Today, February 4, 2009 is World Cancer Day. Head over to the website for the Internation Union Againt Cancer to view a striking video and to find out more about their campaign to help promote a healthy, active lifestyle. It seems I've never stopped to take note of World Cancer Day before, but this year it seems more than appropriate.
Cancer has touched my life before on several occasions, and was the cause of demise for more than one of my grandparents. I've followed Lance Armstrong's illness and subsequent world cycling domination and campaign from the start. I always purchased the breast cancer stamp, as if my 8 cents would offer some benefit. Still, I never really felt that I was effected by cancer, and I knew somehow I was lucky for that.
This past summer, my mother was diagnosed with breast cancer. She's been undergoing treatment and is doing well with a good prognosis, but through this process I've gotten a stark view of how truly tough cancer is, even for someone with a good prognosis. From the uncertainty during the diagnostic process to the painful, agonizing chemotherapy and the endless small battles one must endure, cancer is hard. My mother even lost her job due to her illness. Cancer rocks your world in a bad way, and its claws reach beyond the cancer patient into their family and friends. When one person suffers with cancer, many more suffer alongside. I think that's how it should be.
I've had other friends, and family members of friends, who are experiencing first hand interactions with cancer this year. For some reason it seems breast cancer is all around me this year. My friend and blog developer uber-geek, Jessica, has made a web page to keep friends and family apprised of her mother's progress that is ongoing. TogetherPink.com
. She comes home from the hospital today!
To all my friends, family and aquaintances who are dealing with, or have dealt with cancer on some level, my thoughts are with you.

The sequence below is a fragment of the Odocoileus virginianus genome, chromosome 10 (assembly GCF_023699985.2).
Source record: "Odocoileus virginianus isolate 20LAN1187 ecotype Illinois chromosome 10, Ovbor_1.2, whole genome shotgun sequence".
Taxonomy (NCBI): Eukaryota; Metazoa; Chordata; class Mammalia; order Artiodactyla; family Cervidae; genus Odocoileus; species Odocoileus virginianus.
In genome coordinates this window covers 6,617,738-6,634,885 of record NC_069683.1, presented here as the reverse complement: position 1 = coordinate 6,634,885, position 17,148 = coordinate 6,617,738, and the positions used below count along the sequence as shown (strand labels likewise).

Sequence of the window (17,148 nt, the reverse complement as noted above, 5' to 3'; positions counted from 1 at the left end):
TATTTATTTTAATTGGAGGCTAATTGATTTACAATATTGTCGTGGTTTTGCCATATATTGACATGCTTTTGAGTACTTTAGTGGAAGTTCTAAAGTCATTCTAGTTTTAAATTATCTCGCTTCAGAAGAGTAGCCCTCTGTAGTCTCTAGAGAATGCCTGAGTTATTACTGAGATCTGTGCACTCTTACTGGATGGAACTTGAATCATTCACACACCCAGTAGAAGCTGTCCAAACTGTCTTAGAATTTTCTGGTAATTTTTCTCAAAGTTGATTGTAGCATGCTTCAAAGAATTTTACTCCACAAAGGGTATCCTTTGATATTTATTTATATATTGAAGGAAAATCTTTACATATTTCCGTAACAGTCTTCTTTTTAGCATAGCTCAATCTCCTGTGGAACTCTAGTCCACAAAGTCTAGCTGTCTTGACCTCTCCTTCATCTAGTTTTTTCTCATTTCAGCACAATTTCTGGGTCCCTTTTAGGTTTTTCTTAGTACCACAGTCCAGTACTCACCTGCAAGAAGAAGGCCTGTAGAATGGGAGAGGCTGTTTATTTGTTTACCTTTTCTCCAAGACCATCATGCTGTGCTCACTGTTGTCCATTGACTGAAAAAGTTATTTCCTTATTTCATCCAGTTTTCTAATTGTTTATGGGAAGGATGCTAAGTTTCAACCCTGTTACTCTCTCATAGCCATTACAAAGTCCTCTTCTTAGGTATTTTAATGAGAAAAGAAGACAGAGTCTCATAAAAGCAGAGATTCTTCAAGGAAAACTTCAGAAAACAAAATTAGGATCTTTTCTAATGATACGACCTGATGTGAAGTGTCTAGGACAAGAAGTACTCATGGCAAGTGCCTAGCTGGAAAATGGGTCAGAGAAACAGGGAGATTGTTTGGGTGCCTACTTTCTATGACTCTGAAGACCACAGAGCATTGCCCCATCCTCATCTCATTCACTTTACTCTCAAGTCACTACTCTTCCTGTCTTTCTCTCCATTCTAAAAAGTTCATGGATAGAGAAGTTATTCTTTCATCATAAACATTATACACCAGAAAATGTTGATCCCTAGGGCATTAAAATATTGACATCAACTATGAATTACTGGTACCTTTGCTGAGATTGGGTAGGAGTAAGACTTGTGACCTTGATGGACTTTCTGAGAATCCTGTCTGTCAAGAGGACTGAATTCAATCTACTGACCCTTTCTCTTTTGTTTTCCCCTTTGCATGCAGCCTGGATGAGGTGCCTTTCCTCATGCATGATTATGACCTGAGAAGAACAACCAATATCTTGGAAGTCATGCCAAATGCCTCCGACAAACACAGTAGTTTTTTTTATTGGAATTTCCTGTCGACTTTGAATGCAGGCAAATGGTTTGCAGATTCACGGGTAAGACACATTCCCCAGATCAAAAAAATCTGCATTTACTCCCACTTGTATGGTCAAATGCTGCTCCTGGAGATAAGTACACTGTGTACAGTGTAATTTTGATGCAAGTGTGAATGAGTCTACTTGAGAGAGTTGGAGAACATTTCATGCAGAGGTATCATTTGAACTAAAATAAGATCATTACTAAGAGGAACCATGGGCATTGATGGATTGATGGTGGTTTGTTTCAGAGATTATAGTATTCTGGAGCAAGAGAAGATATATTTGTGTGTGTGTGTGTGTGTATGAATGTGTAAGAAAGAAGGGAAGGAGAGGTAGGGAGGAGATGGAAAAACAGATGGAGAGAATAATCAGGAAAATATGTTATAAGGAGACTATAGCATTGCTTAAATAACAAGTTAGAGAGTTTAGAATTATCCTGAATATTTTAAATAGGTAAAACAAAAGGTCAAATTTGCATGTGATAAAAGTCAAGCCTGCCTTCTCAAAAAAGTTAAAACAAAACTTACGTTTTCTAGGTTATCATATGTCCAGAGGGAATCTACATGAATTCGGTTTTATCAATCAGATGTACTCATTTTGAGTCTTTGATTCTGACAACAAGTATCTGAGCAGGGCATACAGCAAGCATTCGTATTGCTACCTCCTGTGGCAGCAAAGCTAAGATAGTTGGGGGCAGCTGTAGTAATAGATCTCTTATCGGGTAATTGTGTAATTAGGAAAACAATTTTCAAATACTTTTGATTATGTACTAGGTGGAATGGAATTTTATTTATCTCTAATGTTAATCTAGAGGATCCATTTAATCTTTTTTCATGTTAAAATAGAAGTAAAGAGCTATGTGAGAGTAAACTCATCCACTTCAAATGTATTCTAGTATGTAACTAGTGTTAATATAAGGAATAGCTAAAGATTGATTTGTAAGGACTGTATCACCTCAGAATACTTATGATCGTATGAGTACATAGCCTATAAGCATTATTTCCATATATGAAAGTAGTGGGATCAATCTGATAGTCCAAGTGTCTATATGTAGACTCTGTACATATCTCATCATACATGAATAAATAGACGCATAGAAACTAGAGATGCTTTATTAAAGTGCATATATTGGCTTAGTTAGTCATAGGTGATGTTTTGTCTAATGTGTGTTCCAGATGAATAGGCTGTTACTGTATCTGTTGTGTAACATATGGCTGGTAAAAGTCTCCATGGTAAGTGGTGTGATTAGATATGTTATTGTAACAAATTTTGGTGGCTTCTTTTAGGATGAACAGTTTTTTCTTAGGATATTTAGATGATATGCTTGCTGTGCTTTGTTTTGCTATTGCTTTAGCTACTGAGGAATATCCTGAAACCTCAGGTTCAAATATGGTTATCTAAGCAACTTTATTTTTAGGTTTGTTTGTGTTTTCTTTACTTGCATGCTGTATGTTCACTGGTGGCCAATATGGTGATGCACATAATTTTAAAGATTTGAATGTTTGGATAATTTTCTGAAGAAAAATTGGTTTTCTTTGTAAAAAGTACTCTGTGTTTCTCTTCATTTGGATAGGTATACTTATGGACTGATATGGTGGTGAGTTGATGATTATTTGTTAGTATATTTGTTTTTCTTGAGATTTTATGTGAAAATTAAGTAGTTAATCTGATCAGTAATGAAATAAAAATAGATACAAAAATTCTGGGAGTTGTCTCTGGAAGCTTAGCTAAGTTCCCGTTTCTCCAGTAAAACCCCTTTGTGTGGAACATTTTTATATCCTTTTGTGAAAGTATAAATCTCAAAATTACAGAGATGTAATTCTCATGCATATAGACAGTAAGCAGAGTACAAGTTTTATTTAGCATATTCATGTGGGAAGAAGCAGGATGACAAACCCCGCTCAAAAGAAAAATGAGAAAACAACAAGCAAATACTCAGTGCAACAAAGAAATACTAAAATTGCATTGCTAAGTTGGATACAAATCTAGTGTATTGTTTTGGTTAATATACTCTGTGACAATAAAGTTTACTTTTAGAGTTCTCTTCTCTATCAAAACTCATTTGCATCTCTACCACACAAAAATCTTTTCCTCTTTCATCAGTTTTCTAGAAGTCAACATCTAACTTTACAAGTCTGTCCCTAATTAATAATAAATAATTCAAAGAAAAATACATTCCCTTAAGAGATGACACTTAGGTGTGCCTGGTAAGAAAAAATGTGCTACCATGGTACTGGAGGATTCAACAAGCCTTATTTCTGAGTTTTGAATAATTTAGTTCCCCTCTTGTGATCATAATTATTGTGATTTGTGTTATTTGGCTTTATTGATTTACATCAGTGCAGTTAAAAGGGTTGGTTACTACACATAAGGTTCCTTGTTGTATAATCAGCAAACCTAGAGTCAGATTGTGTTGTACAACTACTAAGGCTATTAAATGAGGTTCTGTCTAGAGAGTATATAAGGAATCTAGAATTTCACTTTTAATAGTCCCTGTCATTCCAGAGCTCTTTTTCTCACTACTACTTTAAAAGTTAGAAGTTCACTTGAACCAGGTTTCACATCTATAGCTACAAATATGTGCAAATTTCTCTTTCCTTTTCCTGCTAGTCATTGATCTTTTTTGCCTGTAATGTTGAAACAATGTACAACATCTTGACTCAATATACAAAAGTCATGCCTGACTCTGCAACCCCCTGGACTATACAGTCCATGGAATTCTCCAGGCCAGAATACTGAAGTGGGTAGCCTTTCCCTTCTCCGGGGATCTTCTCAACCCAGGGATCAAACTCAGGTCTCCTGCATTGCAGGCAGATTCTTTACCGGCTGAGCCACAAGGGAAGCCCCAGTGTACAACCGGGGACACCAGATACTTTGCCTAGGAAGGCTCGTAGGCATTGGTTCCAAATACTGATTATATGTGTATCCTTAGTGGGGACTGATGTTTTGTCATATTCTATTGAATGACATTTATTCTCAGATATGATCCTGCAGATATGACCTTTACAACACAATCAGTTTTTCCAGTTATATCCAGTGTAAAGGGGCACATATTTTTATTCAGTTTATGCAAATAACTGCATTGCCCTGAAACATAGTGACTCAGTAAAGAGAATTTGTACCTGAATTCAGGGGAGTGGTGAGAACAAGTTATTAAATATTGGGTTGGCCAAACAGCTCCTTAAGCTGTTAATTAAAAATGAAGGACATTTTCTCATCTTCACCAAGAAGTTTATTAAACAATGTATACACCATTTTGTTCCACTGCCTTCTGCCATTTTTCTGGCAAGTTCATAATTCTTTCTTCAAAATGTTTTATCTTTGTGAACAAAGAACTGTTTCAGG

My Physical Therapist Perspective
One thing I've noted throughout my mother's treatment is the lack of partnership between the oncologists, surgeons, and physical therapists. As I sat at a chemo treatment with my mother I observed the suffering, weakened bodies all around me and I felt they needed formal guidance. Physical therapists can help maintain strength, mobility, descrease pain through motion, and even improve respiratory health and function through a variety of methods. We need to be right along side cancer patients and their physicians. We can do great benefit for these people. This is not happening yet on the scale that it should be. There needs to be a seamless partnership that serves as a non-obtrusive resource for patients suffering the effects of cancer.
Integration of oncologic physical therapy is improving and physical therapist education includes more of this every year, but still no clinical specialization exists for the oncologic phsyical therapist. Very few among us are considered experts in this area, though the ones that are considered such are very good.
I will be more aware of this opportunity to help those suffering with cancer. I will begin a process to make myself more educated in this field, and I might even join the Oncology section of the APTA
. For now, my efforts are best realized by offering this post and a couple links:
What are you doing to help? I think if you just stop and notice, it is a start.
Good luck with your continued recovery, Mom!